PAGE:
Cascade and Pitchoff Mountain Trailheads Closed to Parking Oct. 4 – 8
DEC/ORDA NEWS RELEASE:
The New York State Department of Environmental Conservation (DEC) and the Olympic Regional Development Authority (ORDA) today announced plans for managing use associated with the popular Cascade Mountain Trail this Columbus Day holiday weekend. These actions are part of DEC’s multi-year, comprehensive effort to promote sustainable tourism and address public safety in the Adirondacks.
“DEC wants to ensure the safety of hikers and drivers this Columbus Day weekend,” said DEC Regional Director Bob Stegemann. “This plan provides for hiking opportunities while protecting the public and the sensitive alpine vegetation on the summit of Cascade Mountain. We appreciate the collaborative efforts of our partners for bringing this to fruition, including ORDA, the State Department of Transportation, State Police, 46ers Trailhead Stewards, and the Summit Stewards.”
“This program was extremely successful last year,” said ORDA President/CEO Mike Pratt. “As many as 600 hundred people came through the complex and we expect more this year. We’re excited to bring people to the Complex and provide access to the trails on Cascade, Pitchoff, and Mt. Van Hoevenberg Mountains. Visitors can enjoy the incredible views from the mountains and the many amenities we have here.”
The trailhead parking lots and the shoulders of State Route 73 in the vicinity of the Cascade Mountain and Pitchoff Mountain Trailhead will be closed to public parking beginning in the late afternoon on Thursday, October 4, through Columbus Day. Hikers will be directed to the Cross Country Parking Lot at ORDA’s Olympic Sports Complex beginning Friday morning and throughout the holiday weekend. From the parking lot visitors can take the Cascade Mountain Trailhead, hike the trail up Mt. Van Hoevenberg, or enjoy the amenities at the Olympic Sports Complex.
The hike to the summit of Mt. Van Hoevenberg from the Cross Country Parking Lot is a four-mile round trip, including a 920-foot climb to the 2,940-foot elevation summit of the mountain. The view of the Adirondack High Peaks from the summit is comparable to or exceeds the view from the summit of Cascade Mountain.
Shuttles to the Cascade trailhead will be leaving from the parking lot on the half-hour, beginning at 7 a.m. each day to transport hikers to the trailhead. Shuttles will transport hikers from the trailhead back to the parking lot until 7 p.m. The last shuttle to carry hikers to the Cascade Mountain Trailhead will leave the parking lot at 3 p.m. After this time, the shuttles will only be transporting hikers from the trailhead back to the parking lot, ensuring hikers have enough time to reach the summit of Cascade Mountain and return to the trailhead before 7 p.m.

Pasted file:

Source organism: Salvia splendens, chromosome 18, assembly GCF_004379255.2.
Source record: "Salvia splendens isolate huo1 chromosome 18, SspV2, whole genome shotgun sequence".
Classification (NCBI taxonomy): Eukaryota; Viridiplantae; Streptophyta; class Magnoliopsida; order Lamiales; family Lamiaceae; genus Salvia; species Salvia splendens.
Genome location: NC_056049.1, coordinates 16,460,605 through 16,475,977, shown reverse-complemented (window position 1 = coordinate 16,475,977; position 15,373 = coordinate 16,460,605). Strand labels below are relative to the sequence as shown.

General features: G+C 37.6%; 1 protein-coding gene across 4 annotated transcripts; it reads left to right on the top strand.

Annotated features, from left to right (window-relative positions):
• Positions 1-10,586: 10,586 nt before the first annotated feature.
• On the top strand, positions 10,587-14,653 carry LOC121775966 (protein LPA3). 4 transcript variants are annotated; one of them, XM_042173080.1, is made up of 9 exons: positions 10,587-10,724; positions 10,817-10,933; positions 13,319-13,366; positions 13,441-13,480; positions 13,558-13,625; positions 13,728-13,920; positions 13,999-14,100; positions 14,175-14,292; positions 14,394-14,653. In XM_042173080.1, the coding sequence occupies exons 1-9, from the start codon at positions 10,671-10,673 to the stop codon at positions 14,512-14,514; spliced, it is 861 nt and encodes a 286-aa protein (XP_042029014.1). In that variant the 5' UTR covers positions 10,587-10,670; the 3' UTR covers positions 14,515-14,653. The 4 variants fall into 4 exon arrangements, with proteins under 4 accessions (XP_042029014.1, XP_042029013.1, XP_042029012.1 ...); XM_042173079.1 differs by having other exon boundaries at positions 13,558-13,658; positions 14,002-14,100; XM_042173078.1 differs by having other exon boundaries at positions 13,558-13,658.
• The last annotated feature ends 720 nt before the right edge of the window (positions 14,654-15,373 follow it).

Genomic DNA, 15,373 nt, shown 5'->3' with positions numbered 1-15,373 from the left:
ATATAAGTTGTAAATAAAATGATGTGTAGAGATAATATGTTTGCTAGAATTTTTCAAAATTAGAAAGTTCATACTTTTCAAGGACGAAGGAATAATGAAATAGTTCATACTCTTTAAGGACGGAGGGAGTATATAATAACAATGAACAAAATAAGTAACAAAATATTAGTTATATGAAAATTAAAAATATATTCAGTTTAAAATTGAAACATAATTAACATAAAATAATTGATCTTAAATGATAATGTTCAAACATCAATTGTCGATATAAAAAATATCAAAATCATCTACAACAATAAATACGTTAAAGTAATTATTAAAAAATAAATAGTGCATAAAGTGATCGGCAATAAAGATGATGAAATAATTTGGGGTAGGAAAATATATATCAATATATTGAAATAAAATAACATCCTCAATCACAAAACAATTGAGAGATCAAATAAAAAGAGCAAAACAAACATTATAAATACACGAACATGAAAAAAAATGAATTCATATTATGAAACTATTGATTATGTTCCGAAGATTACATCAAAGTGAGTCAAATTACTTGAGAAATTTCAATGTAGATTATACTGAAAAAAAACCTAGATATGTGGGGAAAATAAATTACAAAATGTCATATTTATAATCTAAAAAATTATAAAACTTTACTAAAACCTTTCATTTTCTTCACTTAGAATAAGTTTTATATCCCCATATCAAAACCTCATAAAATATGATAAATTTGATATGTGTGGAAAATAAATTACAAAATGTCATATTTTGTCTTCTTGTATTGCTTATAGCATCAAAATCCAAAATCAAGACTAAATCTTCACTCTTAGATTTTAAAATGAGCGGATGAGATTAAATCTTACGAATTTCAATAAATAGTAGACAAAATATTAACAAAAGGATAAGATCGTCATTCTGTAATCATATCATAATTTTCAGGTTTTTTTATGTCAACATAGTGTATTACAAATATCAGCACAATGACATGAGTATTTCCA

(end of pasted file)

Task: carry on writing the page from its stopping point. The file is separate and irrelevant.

The combination of the capacity and schedule of the shuttles will ensure that approximately no more than 400 people will visit the Cascade Mountain Trail each day, providing a higher quality experience for hikers and protecting sensitive alpine vegetation on the summit.
Hikers and other visitors may also enjoy the Olympic Sports Complex, including mountain biking, paintball biathlon, and a tour of its famed sliding tracks. Snacks, beverages, and last-minute hiking supplies will also be available to hikers before they head out to the trails up Cascade Mountain, Pitchoff Mountain, or Van Hoevenberg Mountain. Hikers should also be aware that only the shuttles will be allowed to drop off and pick up people at the Cascade Mountain Trailhead. Other vehicles are not allowed to enter the trailhead area. While overnight parking is prohibited at the Olympic Sports Complex, the entrance gate will remain open until the last vehicle exits the complex.
Volunteer Trailhead Stewards from the 46ers, operating under a DEC Volunteer Stewardship Agreement, will be at the Cross Country Parking Lot to provide information about the recreational opportunities available, ensure hikers are properly prepared, and educate hikers on trail etiquette and Leave No Trace principles for sustainable recreation. High Peaks Summit Stewards will be present on the summit of Cascade Mountain to provide information on the sensitive and rare alpine vegetation and how hikers can protect it. The High Peaks Summit Steward program, which is supported by the State’s Environmental Protection Fund, is a partnership between DEC, the Adirondack Mountain Club, and The Nature Conservancy.
DEC also is informing hikers that parking at the Adirondak Loj Trailhead will fill early each day during the holiday weekend. A variable messaging board at the beginning of the Adirondak Loj Road will inform hikers when parking is no longer available and recommend alternate places to hike.
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